• Aggregation of gains and losses. The proposed regulations aggregate gains and losses from multiple carried interests at the ultimate beneficial owner level before determining the amount subject to recharacterization.
  • Disapplication to certain assets. The proposed regulations clarify that section 1061 does not apply to section 1231 gains (generally, gains from property used in a trade or business) or qualified dividend income.
  • Flow-through rule for RIC and REIT dividends. Regulated investment companies and real estate investment trusts can designate dividends they pay as capital gain dividends to the extent of their net underlying long-term capital gains. The proposed regulations allow these entities to report the amount of their capital gain dividends that are attributable to assets held for more than three years, and allow carried interest holders to use this information to reduce the amounts of their allocated capital gains that are subject to recharacterization. The proposed regulations contain similar rules for passive foreign investment companies with respect to which a qualified electing fund election is in effect.
  • Applicability date. Taxpayers and partnerships generally can rely on the proposed regulations for tax years beginning before the final regulations are issued, as long as they consistently follow the proposed regulations.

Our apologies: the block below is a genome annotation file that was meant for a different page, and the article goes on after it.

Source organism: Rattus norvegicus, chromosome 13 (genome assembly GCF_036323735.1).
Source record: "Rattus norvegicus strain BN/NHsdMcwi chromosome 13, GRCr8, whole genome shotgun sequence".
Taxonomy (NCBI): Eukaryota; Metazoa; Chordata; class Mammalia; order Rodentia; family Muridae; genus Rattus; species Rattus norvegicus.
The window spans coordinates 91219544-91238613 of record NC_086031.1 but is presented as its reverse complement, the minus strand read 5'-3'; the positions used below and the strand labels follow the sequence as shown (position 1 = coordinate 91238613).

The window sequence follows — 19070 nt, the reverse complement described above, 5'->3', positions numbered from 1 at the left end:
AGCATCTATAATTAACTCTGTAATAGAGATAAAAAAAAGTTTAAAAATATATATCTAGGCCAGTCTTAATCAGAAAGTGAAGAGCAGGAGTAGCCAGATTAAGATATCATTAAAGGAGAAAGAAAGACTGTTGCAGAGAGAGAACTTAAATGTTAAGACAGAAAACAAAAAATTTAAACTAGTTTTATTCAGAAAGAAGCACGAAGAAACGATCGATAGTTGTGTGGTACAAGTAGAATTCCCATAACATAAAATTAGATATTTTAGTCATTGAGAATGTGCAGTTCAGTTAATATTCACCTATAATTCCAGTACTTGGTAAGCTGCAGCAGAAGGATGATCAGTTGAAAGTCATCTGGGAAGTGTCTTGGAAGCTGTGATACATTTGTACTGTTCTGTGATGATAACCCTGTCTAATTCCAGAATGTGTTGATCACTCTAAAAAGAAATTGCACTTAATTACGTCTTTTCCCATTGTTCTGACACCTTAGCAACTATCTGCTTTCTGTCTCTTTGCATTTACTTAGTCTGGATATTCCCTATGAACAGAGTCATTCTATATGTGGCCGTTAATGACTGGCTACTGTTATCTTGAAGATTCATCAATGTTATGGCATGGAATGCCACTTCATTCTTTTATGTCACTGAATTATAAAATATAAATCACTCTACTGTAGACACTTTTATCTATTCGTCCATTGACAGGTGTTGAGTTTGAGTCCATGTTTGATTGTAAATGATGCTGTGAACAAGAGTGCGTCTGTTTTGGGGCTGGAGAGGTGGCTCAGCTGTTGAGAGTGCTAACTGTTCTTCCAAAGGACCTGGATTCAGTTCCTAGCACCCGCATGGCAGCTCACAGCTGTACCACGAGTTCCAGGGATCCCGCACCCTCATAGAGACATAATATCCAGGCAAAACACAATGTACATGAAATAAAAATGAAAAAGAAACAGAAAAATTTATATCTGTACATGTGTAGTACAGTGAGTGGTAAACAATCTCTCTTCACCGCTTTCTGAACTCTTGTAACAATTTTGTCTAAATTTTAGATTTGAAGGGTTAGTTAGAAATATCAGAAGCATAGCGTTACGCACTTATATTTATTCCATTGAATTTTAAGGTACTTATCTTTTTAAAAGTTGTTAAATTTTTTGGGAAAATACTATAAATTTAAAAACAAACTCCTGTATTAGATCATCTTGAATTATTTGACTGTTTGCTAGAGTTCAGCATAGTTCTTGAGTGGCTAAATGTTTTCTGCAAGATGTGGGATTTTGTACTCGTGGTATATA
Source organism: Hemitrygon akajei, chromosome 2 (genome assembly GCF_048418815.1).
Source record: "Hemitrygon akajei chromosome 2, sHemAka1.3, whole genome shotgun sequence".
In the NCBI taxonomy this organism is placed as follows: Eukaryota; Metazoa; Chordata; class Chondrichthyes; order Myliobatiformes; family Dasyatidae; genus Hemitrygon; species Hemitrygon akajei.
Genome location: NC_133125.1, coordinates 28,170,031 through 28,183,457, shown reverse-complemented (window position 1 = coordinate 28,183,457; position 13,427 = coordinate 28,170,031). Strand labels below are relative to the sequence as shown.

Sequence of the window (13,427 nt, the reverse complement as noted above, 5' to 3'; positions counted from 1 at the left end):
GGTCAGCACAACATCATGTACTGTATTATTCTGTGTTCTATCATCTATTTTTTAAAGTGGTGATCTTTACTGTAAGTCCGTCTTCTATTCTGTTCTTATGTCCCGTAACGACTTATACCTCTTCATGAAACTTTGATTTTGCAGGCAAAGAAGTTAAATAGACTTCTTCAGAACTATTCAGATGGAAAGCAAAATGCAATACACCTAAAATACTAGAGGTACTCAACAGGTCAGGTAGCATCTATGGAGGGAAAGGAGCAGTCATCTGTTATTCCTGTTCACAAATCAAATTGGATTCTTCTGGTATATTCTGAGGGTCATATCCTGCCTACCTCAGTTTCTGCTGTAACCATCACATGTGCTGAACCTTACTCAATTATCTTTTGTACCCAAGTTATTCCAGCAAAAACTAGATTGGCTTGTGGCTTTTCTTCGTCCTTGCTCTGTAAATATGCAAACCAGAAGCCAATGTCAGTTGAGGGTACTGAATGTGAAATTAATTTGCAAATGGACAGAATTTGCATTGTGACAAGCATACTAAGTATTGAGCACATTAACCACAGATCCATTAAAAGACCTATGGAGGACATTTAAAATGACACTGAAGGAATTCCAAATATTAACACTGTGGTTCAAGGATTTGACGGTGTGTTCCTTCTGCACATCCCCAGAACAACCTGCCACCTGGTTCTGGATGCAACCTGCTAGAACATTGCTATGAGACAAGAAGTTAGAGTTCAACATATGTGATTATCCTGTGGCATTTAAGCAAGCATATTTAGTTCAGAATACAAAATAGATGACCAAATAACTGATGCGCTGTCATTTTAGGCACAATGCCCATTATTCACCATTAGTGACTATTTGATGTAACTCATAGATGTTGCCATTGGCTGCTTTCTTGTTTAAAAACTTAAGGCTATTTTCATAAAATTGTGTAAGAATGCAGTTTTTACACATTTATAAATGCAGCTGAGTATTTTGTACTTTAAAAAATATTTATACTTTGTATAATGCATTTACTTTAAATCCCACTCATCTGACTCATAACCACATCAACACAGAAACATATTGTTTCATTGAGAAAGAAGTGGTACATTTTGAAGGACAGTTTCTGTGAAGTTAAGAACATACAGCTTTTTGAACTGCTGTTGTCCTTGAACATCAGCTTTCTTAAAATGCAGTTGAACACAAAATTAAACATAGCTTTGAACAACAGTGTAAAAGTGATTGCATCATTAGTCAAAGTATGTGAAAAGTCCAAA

Historically, carried interests have been a significant part of an investment professional’s compensation for providing services to hedge funds, private equity funds, or other investment partnerships. Carried interests are partnership interests issued in exchange for services that entitle the investment professional to some percentage (typically around 20%) of the partnership’s net profits after third-party investors in the partnership have realized a specified internal rate of return on their capital contributions.

Partnerships generally are not subject to an entity-level tax. Instead, each partner (including each carried interest partner) reports its allocable share of the partnership’s income, gains, losses, and deductions each year, whether or not distributed. Investment professionals typically are not taxed on the receipt or vesting of a carried interest. Moreover, because partnership items retain their character when allocated to partners, and gains from the sale of stock, securities, and other capital assets held for more than one year generally are treated as long-term capital gains in the absence of section 1061, investment professionals in private equity funds and other partnerships with buy-and-hold strategies historically have reported significant long-term capital gains in respect of their carried interests.

Over the years, a number of politicians have lambasted the perceived inequity of according long-term capital gains to investment professionals in exchange for their services while taxing everyone else at ordinary rates on their salaries. Section 1061, enacted as part of the 2017 Tax Cuts and Jobs Act, is the Trump administration’s effort to close the “carried interest loophole.” 

 

[1]     All section references herein are to the Internal Revenue Code of 1986, as amended, and to proposed and final Treasury regulations promulgated thereunder.

[2]     Under section 751, the gain still is taxed as ordinary income to the extent it is attributable to accrued market discount or other “hot assets” held by the partnership.